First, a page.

Mitch Haniger
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The Mariners aren’t likely to trade Mitch Haniger or Edwin Díaz this offseason

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While the Mariners have already shaken up their core group of players after dealing Mike Zunino to the Rays and James Paxton to the Yankees, ESPN’s Buster Olney hears that the team is unlikely to entertain offers for All-Star outfielder Mitch Haniger and closer Edwin Díaz. Per Olney, they would have to be “completely overwhelmed to consider a deal for either.”

It’s not an entirely out-of-the-blue statement to make considering that both players turned in career-best performances with the Mariners last year. Haniger, 27, became one of the team’s top producers at the plate after he slashed a robust .285/.366/.493 with 26 home runs, an .859 OPS and 4.6 fWAR across 683 plate appearances. In addition to securing his first All-Star nomination, he experienced a significant second-half surge and placed 11th in AL MVP votes at the end of the year. He’s currently slated to remain under team control through the 2022 season and will enter free agency prior to his age-32 season in 2023.

Díaz, likewise, is coming off of a remarkable run in Seattle. The 24-year-old reliever and first-time All-Star dazzled with a league-leading 57 saves in 2018, complemented by a 1.96 ERA, 2.1 BB/9, 15.2 SO/9 and 3.5 fWAR through 73 1/3 innings. His performance earned consideration for the AL Cy Young Award and MVP honors, and he’s given no sign of slowing down as he approaches his final four years under team control, either.

No interested parties have been linked to either of these star players just yet, though it stands to reason that they would each command a hefty return if the Mariners decide to go full steam ahead on the rebuild they’re reportedly considering. Previous comments from GM Jerry Dipoto suggested that the team is open to offers on everyone else (with the possible exception of southpaw Marco Gonzales) as they try to suss out whether another run at the postseason will be feasible in 2019 — or whether it’s better to start stockpiling fresh talent in order to contend further down the line.

Phillies-Mets could get contentious tonight

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As the Mets were wrapping up a 9-0 shellacking of the Phillies on Tuesday night, reliever Jacob Rhame threw a pitch up and in to first baseman Rhys Hoskins with two outs in the ninth inning. The pitch sailed behind Hoskins’ back. The slugger wasn’t happy about the scare, understandably. Players began to trickle out of their respective dugouts, but a fracas was avoided.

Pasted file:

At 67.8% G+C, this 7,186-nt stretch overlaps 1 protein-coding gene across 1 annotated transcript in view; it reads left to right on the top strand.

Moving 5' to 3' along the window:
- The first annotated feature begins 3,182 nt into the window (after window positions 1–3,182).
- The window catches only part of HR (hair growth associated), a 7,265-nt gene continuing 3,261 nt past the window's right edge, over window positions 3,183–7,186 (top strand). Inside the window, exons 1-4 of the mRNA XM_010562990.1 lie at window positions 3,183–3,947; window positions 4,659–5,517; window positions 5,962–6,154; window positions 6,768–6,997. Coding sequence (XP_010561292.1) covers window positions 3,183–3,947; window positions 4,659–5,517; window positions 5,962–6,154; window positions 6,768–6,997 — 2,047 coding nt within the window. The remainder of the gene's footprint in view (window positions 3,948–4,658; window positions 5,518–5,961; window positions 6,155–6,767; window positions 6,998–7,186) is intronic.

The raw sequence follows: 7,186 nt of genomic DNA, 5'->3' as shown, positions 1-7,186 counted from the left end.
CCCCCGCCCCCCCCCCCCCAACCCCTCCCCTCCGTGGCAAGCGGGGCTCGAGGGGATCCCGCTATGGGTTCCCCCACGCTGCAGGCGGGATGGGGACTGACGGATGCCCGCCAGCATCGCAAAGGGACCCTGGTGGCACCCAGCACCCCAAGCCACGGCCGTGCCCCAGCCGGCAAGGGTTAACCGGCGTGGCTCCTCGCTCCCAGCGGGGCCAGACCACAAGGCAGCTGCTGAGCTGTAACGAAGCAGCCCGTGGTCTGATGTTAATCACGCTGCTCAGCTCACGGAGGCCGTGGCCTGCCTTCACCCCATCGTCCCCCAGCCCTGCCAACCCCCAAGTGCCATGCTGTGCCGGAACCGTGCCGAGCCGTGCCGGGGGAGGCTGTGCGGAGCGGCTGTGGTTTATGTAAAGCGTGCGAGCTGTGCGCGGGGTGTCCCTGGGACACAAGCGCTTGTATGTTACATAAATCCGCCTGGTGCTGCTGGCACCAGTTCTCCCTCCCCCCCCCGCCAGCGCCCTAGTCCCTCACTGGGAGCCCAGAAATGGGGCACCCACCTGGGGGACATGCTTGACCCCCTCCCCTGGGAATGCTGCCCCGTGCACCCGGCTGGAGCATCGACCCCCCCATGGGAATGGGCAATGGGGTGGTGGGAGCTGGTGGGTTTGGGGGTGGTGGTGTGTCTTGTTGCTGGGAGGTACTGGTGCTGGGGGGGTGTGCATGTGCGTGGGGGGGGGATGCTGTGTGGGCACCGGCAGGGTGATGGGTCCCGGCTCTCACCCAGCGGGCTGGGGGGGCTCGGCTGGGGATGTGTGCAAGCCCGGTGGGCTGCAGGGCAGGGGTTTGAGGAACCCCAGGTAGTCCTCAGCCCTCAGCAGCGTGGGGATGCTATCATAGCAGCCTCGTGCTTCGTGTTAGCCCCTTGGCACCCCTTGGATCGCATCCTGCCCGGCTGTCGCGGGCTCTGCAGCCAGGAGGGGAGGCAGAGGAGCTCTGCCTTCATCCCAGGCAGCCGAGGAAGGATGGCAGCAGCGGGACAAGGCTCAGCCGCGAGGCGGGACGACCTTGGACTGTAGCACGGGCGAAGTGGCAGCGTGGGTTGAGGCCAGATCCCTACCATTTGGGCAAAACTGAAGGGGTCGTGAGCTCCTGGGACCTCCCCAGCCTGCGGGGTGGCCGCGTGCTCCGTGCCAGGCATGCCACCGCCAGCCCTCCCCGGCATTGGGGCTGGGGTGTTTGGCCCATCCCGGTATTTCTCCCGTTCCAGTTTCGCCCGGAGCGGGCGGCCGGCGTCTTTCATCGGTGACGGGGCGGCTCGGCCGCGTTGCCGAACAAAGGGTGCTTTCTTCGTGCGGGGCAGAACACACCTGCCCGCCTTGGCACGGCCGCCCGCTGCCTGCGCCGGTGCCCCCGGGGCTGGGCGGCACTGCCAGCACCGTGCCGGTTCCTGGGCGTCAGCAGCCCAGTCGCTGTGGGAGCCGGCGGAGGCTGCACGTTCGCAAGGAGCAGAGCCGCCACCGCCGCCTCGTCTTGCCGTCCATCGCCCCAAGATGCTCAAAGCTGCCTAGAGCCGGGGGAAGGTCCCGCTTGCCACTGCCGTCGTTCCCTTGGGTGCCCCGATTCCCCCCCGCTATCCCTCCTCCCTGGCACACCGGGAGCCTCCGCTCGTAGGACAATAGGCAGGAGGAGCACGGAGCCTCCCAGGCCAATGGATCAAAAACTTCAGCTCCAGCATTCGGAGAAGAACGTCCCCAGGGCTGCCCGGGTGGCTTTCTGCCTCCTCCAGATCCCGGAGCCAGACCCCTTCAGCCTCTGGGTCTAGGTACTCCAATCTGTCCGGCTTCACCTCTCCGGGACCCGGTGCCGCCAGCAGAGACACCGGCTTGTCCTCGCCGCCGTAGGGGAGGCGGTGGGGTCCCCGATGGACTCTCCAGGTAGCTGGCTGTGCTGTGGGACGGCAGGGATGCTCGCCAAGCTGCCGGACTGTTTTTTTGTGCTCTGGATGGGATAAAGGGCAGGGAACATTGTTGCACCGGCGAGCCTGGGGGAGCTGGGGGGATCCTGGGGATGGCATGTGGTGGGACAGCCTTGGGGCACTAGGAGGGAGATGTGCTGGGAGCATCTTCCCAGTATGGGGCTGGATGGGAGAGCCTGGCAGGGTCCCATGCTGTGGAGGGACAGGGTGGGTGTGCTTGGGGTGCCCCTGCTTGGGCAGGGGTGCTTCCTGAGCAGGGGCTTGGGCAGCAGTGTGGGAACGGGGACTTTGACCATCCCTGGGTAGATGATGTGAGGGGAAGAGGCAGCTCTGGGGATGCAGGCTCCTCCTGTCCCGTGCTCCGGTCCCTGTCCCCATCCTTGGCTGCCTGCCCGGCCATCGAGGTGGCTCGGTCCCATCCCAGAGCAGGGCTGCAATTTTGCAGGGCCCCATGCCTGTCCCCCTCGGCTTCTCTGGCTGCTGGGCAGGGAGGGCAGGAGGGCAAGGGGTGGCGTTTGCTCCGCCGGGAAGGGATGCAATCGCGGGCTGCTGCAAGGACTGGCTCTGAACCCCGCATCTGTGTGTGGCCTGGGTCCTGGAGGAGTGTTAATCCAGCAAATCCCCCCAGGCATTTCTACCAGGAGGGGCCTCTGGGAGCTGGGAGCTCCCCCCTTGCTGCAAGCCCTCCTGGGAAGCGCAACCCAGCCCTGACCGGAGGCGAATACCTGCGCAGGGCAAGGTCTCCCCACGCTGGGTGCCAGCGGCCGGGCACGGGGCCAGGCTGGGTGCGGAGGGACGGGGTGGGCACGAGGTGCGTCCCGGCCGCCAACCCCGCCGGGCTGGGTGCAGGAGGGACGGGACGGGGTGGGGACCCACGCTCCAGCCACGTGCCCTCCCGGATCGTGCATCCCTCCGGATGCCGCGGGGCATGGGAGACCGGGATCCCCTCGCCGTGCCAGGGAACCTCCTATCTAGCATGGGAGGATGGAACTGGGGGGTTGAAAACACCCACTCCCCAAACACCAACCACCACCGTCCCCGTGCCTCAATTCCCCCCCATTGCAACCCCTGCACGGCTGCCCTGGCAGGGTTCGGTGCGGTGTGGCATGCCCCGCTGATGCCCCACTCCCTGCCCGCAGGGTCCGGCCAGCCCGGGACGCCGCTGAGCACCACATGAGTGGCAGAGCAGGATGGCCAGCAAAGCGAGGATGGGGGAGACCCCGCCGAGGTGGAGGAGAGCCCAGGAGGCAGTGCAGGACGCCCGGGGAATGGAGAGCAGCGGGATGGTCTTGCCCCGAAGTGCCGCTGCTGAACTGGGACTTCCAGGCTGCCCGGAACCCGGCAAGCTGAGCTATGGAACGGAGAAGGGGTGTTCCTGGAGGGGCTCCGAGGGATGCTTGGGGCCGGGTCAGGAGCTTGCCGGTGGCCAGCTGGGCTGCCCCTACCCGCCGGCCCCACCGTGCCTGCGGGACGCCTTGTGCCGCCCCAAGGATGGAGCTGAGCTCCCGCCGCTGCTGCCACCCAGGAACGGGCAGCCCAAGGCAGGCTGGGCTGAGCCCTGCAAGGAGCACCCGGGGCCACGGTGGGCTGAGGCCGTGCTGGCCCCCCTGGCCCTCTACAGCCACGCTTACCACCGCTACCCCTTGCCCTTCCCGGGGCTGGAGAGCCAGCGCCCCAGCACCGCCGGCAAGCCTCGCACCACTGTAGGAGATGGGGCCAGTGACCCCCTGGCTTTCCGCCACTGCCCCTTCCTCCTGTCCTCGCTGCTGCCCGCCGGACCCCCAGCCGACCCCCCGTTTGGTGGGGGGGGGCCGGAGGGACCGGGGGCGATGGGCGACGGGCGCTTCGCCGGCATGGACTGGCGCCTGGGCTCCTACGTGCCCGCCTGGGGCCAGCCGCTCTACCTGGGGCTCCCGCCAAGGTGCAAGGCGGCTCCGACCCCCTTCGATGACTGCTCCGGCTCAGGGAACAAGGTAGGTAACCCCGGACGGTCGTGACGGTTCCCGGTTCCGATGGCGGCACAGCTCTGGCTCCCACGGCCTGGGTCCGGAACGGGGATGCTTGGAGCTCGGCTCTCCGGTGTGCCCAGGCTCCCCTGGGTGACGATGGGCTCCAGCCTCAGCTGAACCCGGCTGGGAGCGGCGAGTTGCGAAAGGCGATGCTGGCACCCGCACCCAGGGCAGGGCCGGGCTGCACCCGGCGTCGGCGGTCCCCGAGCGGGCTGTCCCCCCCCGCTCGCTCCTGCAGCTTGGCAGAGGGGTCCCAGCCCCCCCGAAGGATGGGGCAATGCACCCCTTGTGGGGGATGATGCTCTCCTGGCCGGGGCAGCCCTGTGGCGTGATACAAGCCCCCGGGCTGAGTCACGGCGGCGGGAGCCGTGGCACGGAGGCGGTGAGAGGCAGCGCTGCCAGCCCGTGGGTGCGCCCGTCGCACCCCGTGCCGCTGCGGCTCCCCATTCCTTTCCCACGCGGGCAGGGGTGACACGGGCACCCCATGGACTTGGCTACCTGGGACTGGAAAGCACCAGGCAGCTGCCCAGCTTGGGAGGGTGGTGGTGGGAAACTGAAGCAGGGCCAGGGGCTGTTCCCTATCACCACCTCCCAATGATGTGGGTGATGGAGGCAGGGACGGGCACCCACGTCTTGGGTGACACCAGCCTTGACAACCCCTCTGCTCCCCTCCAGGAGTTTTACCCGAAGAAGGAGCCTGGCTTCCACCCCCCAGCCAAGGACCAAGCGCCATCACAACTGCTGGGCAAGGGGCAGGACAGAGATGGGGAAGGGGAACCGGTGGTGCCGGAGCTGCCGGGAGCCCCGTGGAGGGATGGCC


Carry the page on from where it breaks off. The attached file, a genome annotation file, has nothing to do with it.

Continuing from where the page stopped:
Hoskins was skeptical that Rhame simply missed his spot. Per MLB.com’s Thomas Harrigan, Hoskins said, “He didn’t miss up and in the rest of the inning, so I’ll let you decide. I would assume teams are pitching me in because that’s where they think they can get me out, and that’s fine. That’s part of the game. Again, I think most guys are capable of pitching inside and not missing that bad.”

Teammate Bryce Harper said, “I don’t get it. I understand that two of their guys got hit yesterday. But, I mean, if it’s baseball and you’re going to drill somebody, at least hit him in the [butt]. Not in the head. You throw 98, it’s scary now. You could kill somebody. Lose your eyesight. That’s bigger than the game.”

Indeed, two Mets were hit by pitches on Monday night. José Álvarez hit Jeff McNeil in the seventh inning, which advanced a base runner. In the very next at-bat, Juan Nicasio hit Pete Alonso with a first-pitch fastball. It was obvious neither was intentional as the Phillies were only down two runs and hitting both batters advanced base runners and led to runs scoring. It is less obvious that Rhame’s pitch to Hoskins was unintentional, but he showed empathy in his post-game comments. Rhame said, “When you accidentally sail one, it’s probably pretty scary. I’d get [angry], too.”

Will Wednesday night’s series finale be contentious? Despite being “fairly upset,” Phillies manager Gabe Kapler said, “We do not retaliate, and we do not throw at anybody intentionally,” Jake Seiner of the Associated Press reports.

Mets manager Mickey Calloway didn’t give as straight an answer. Per MLB.com’s Anthony DiComo, Calloway said, “I think at this point, you just go out there and beat people, and win. … For now, I don’t feel like anything has been intentional at us that has warranted anything from our side.” If that changes, however, Calloway said, “They’re going to have each other’s backs.”

Hopefully, neither side decides to take justice into their own hands. But, welcome to the NL East in 2019. The Mets lead the Phillies by one game, and the Braves and Nationals by 1.5 games. It’s going to be a knock-down, drag-out division fight all year long.